Rabbit Box’s Haunted October

                Rabbit Box had a “Haunted” evening at Sandy Creek Park and the pleasure of being accompanied by 288 (+) attendees out in the perfect weather. Our outdoor amphitheatre and entryway were glowing from the wonderful lighting prepared by Sarah Barlow and the staff at the park. As night fell the fire grew, and mallows were melting with chocolate and grahams (thanks to Larkin Merritt and volunteers). Our storytellers stepped up close to the fire to breathe life into their tales.

                Annie set the tone with the headless woman in the red dress known to frequent her very hotel room at Ashford Manor and the gluttony for punishment that could only be resolved by a trip over to the “unhaunted Hampton Inn.” Sarah was visited by multiple ghosts from her past and future including her yet-to-be-born children and the “perfect mothers” around her. She learned to leave the cages behind and let her natural element guide her, taking flight. Neal was in for a culture shock as a doctor-in-training when dealing with the dying matriarch of an extended Roma family. Routine duty turned to religious rite culminating in the promise of protection from haunting that’s working like a charm.

Lorraine attended a la-de-da party at a house she and her husband had never visited; like a smell in the air a memory had wafted into her that won’t give up the ghost. Kathy entered her name with many other brave souls that night to be our crackerjack surprise. She shared the story of what felt like encountering a ghost when her mother happened upon an otherwise-empty photo album that contained only a photo of Kathy’s father who had died. Hunt, deployed in Iraq, smelled the tomatoes in the fields like he was back in Tennessee when he came under fire and let fly two to the chest and one to the head as was his reflex. But we know he’s doing fine, just take a look at him.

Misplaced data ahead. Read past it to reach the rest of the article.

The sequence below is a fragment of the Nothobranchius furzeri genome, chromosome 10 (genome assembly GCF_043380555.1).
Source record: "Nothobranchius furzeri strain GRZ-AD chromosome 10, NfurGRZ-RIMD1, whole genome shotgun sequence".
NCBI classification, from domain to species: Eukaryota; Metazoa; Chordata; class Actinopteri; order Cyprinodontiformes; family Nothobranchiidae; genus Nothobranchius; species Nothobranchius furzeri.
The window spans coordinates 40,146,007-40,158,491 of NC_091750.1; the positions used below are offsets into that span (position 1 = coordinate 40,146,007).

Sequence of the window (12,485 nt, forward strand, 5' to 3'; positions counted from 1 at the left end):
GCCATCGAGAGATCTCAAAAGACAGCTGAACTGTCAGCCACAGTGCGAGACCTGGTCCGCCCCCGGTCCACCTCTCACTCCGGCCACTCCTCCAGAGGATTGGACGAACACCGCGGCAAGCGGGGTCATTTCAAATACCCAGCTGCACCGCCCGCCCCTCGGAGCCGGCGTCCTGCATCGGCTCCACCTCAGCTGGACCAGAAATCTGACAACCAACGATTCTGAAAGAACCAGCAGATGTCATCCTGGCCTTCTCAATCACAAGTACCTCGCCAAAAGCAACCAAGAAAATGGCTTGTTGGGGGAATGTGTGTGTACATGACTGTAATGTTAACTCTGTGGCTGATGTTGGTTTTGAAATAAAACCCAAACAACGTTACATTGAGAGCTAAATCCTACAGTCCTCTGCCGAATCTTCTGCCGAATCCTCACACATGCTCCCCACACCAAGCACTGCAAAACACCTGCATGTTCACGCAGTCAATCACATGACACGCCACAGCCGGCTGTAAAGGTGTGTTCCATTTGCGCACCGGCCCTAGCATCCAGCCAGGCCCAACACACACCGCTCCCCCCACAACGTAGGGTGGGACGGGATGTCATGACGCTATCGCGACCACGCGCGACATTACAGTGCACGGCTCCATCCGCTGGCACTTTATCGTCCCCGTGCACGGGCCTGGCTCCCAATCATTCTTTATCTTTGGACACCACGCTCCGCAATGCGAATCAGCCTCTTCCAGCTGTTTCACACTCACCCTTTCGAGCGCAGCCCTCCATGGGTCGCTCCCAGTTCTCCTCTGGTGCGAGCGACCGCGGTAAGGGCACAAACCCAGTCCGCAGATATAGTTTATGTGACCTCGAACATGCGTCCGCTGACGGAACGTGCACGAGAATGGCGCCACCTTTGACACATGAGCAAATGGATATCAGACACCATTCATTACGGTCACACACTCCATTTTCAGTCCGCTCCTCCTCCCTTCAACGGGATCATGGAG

Katee was visited by a would-be-ghost-but-really-stalker with a penchant for upside-down shampoo bottles and pulled-out couches. When she found the keys left by her stalker she was furious and out to find justice. Kyrie helped us move beyond the statistics about abortion and the pain of closing doors. Finally Eddie closed out the evening on a tender note, sharing his father’s wisdom that rebutted the recess opinion that all Arabs are murderers. Wonderful treats were shared by those same children at recess, and the best treat of all was knowing prejudice was now a ghost.

                As we hope is apparent the meaning of “Haunted” varied quite widely, but each story was wonderful. Rabbit Box is glad to have been host to such a special evening. Our mission is creating community, one story at a time, and each storyteller helped do just that. We hope these brief glimpses into the lives of sometimes -friends sometimes-strangers will evolve into a dialogue that builds and sustains community. Did you tell a storyteller what you thought of their story? Or have you thought about telling your own story?

                As always, Rabbit Box depends on an amazing group of volunteers and supporters to make our evenings possible. Thank you to everyone who contributed. Until next time!

Matthew Epperson

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